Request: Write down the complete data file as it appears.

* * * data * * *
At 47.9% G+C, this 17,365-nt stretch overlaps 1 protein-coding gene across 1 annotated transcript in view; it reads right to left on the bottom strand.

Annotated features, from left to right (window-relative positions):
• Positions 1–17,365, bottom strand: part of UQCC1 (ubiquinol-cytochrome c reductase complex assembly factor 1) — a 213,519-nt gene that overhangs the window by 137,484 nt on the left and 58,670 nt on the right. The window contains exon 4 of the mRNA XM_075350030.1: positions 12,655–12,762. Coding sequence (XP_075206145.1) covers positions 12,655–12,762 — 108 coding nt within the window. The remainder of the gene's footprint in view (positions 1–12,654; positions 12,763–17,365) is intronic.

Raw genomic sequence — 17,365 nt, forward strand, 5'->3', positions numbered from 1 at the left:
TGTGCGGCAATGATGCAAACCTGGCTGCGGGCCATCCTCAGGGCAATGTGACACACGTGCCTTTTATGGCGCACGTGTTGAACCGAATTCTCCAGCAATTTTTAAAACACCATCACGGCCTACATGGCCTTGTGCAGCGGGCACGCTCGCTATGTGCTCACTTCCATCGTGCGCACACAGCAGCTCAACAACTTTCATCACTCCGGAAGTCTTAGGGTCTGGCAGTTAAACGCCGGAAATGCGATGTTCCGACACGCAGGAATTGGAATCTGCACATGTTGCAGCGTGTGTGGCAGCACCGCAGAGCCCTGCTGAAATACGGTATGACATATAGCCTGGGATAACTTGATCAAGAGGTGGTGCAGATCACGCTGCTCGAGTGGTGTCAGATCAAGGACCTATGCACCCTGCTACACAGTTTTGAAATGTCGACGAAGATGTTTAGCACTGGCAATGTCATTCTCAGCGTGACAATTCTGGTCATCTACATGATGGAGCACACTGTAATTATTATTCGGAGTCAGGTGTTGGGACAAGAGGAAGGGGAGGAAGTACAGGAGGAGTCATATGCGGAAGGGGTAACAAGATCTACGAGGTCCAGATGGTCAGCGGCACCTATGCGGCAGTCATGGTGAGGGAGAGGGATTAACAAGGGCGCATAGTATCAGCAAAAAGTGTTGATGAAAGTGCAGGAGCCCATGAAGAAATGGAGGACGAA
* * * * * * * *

At 47.9% G+C, this 17,365-nt stretch overlaps 1 protein-coding gene across 1 annotated transcript in view; it reads right to left on the bottom strand.

Annotated features, from left to right (window-relative positions):
• Positions 1–17,365, bottom strand: part of UQCC1 (ubiquinol-cytochrome c reductase complex assembly factor 1) — a 213,519-nt gene that overhangs the window by 137,484 nt on the left and 58,670 nt on the right. The window contains exon 4 of the mRNA XM_075350030.1: positions 12,655–12,762. Coding sequence (XP_075206145.1) covers positions 12,655–12,762 — 108 coding nt within the window. The remainder of the gene's footprint in view (positions 1–12,654; positions 12,763–17,365) is intronic.

Raw genomic sequence — 17,365 nt, forward strand, 5'->3', positions numbered from 1 at the left:
TGTGCGGCAATGATGCAAACCTGGCTGCGGGCCATCCTCAGGGCAATGTGACACACGTGCCTTTTATGGCGCACGTGTTGAACCGAATTCTCCAGCAATTTTTAAAACACCATCACGGCCTACATGGCCTTGTGCAGCGGGCACGCTCGCTATGTGCTCACTTCCATCGTGCGCACACAGCAGCTCAACAACTTTCATCACTCCGGAAGTCTTAGGGTCTGGCAGTTAAACGCCGGAAATGCGATGTTCCGACACGCAGGAATTGGAATCTGCACATGTTGCAGCGTGTGTGGCAGCACCGCAGAGCCCTGCTGAAATACGGTATGACATATAGCCTGGGATAACTTGATCAAGAGGTGGTGCAGATCACGCTGCTCGAGTGGTGTCAGATCAAGGACCTATGCACCCTGCTACACAGTTTTGAAATGTCGACGAAGATGTTTAGCACTGGCAATGTCATTCTCAGCGTGACAATTCTGGTCATCTACATGATGGAGCACACTGTAATTATTATTCGGAGTCAGGTGTTGGGACAAGAGGAAGGGGAGGAAGTACAGGAGGAGTCATATGCGGAAGGGGTAACAAGATCTACGAGGTCCAGATGGTCAGCGGCACCTATGCGGCAGTCATGGTGAGGGAGAGGGATTAACAAGGGCGCATAGTATCAGCAAAAAGTGTTGATGAAAGTGCAGGAGCCCATGAAGAAATGGAGGACGAA